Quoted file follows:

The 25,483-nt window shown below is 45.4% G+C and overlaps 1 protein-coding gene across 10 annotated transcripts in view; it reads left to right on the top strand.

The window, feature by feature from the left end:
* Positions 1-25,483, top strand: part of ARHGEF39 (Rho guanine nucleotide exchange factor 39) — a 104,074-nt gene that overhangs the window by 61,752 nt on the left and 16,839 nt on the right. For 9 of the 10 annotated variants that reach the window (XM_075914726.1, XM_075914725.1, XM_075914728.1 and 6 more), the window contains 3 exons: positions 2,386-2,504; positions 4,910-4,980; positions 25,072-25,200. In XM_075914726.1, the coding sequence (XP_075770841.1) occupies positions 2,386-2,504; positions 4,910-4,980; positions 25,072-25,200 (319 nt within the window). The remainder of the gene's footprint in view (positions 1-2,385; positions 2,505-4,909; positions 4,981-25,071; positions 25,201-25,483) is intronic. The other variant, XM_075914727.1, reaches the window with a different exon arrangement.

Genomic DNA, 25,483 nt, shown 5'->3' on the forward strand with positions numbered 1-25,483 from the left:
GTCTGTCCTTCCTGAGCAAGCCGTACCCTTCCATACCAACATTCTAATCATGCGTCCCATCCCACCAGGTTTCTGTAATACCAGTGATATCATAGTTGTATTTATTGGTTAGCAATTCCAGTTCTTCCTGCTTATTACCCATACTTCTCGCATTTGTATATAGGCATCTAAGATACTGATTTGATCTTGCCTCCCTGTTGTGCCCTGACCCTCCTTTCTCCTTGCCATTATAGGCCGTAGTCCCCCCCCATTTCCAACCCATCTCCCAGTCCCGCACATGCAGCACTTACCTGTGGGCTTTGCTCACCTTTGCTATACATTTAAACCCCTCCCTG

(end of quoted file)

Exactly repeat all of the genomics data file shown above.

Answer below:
The 25,483-nt window shown below is 45.4% G+C and overlaps 1 protein-coding gene across 10 annotated transcripts in view; it reads left to right on the top strand.

The window, feature by feature from the left end:
* Positions 1-25,483, top strand: part of ARHGEF39 (Rho guanine nucleotide exchange factor 39) — a 104,074-nt gene that overhangs the window by 61,752 nt on the left and 16,839 nt on the right. For 9 of the 10 annotated variants that reach the window (XM_075914726.1, XM_075914725.1, XM_075914728.1 and 6 more), the window contains 3 exons: positions 2,386-2,504; positions 4,910-4,980; positions 25,072-25,200. In XM_075914726.1, the coding sequence (XP_075770841.1) occupies positions 2,386-2,504; positions 4,910-4,980; positions 25,072-25,200 (319 nt within the window). The remainder of the gene's footprint in view (positions 1-2,385; positions 2,505-4,909; positions 4,981-25,071; positions 25,201-25,483) is intronic. The other variant, XM_075914727.1, reaches the window with a different exon arrangement.

Genomic DNA, 25,483 nt, shown 5'->3' on the forward strand with positions numbered 1-25,483 from the left:
GTCTGTCCTTCCTGAGCAAGCCGTACCCTTCCATACCAACATTCTAATCATGCGTCCCATCCCACCAGGTTTCTGTAATACCAGTGATATCATAGTTGTATTTATTGGTTAGCAATTCCAGTTCTTCCTGCTTATTACCCATACTTCTCGCATTTGTATATAGGCATCTAAGATACTGATTTGATCTTGCCTCCCTGTTGTGCCCTGACCCTCCTTTCTCCTTGCCATTATAGGCCGTAGTCCCCCCCCATTTCCAACCCATCTCCCAGTCCCGCACATGCAGCACTTACCTGTGGGCTTTGCTCACCTTTGCTATACATTTAAACCCCTCCCTG